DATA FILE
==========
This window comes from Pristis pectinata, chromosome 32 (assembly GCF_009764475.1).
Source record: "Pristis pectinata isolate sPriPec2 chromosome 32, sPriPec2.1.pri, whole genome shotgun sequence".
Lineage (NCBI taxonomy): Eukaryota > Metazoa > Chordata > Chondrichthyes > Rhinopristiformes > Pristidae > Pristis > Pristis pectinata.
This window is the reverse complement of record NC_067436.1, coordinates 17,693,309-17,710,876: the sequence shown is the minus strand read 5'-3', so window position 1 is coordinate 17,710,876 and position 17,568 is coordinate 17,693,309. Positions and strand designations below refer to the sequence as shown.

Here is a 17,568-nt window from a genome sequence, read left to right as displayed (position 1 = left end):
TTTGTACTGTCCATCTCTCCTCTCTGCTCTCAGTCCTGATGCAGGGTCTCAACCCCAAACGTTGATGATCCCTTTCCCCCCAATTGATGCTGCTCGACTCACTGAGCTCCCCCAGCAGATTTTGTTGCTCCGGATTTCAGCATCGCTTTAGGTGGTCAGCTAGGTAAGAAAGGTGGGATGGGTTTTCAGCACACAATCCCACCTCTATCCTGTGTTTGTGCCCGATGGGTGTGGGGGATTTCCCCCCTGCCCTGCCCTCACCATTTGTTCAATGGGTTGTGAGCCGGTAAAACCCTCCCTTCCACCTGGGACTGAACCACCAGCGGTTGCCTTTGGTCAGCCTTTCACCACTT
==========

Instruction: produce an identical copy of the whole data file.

This window comes from Pristis pectinata, chromosome 32 (assembly GCF_009764475.1).
Source record: "Pristis pectinata isolate sPriPec2 chromosome 32, sPriPec2.1.pri, whole genome shotgun sequence".
Lineage (NCBI taxonomy): Eukaryota > Metazoa > Chordata > Chondrichthyes > Rhinopristiformes > Pristidae > Pristis > Pristis pectinata.
This window is the reverse complement of record NC_067436.1, coordinates 17,693,309-17,710,876: the sequence shown is the minus strand read 5'-3', so window position 1 is coordinate 17,710,876 and position 17,568 is coordinate 17,693,309. Positions and strand designations below refer to the sequence as shown.

Here is a 17,568-nt window from a genome sequence, read left to right as displayed (position 1 = left end):
TTTGTACTGTCCATCTCTCCTCTCTGCTCTCAGTCCTGATGCAGGGTCTCAACCCCAAACGTTGATGATCCCTTTCCCCCCAATTGATGCTGCTCGACTCACTGAGCTCCCCCAGCAGATTTTGTTGCTCCGGATTTCAGCATCGCTTTAGGTGGTCAGCTAGGTAAGAAAGGTGGGATGGGTTTTCAGCACACAATCCCACCTCTATCCTGTGTTTGTGCCCGATGGGTGTGGGGGATTTCCCCCCTGCCCTGCCCTCACCATTTGTTCAATGGGTTGTGAGCCGGTAAAACCCTCCCTTCCACCTGGGACTGAACCACCAGCGGTTGCCTTTGGTCAGCCTTTCACCACTT